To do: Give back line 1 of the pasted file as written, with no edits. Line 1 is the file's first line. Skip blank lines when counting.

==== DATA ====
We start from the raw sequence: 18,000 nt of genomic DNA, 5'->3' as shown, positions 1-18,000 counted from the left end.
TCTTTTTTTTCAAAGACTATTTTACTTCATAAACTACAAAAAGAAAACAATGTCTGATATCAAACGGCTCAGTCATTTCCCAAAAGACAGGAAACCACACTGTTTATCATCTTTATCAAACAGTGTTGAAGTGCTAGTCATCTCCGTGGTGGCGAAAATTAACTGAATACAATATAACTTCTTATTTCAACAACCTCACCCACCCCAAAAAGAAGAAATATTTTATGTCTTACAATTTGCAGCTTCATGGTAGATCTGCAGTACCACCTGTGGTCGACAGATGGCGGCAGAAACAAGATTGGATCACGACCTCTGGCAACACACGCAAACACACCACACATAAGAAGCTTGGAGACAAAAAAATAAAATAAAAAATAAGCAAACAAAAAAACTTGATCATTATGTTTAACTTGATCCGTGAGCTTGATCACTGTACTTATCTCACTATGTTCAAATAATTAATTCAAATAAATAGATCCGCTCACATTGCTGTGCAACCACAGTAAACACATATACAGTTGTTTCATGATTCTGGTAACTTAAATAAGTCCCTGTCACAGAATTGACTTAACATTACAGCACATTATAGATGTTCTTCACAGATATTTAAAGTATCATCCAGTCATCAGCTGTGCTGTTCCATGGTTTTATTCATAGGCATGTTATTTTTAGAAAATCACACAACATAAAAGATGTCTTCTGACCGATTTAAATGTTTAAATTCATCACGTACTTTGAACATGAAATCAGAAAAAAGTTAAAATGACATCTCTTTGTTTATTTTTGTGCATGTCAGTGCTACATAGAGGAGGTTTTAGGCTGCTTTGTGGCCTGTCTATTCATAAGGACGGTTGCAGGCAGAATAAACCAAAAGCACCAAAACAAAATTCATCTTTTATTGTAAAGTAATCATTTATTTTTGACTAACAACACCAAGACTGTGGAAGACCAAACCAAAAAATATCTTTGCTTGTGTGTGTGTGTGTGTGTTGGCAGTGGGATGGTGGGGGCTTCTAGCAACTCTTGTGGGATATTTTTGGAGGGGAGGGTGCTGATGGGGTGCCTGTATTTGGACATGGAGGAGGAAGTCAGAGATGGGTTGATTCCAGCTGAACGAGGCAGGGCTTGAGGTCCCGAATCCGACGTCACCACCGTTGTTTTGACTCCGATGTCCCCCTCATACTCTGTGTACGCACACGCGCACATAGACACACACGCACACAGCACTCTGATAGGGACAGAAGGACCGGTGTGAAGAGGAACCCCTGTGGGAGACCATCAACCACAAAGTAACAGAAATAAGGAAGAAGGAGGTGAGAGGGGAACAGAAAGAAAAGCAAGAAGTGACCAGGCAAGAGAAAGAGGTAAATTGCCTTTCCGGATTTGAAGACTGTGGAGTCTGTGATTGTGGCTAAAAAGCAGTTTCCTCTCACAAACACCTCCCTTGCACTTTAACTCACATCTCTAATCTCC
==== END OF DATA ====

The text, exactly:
We start from the raw sequence: 18,000 nt of genomic DNA, 5'->3' as shown, positions 1-18,000 counted from the left end.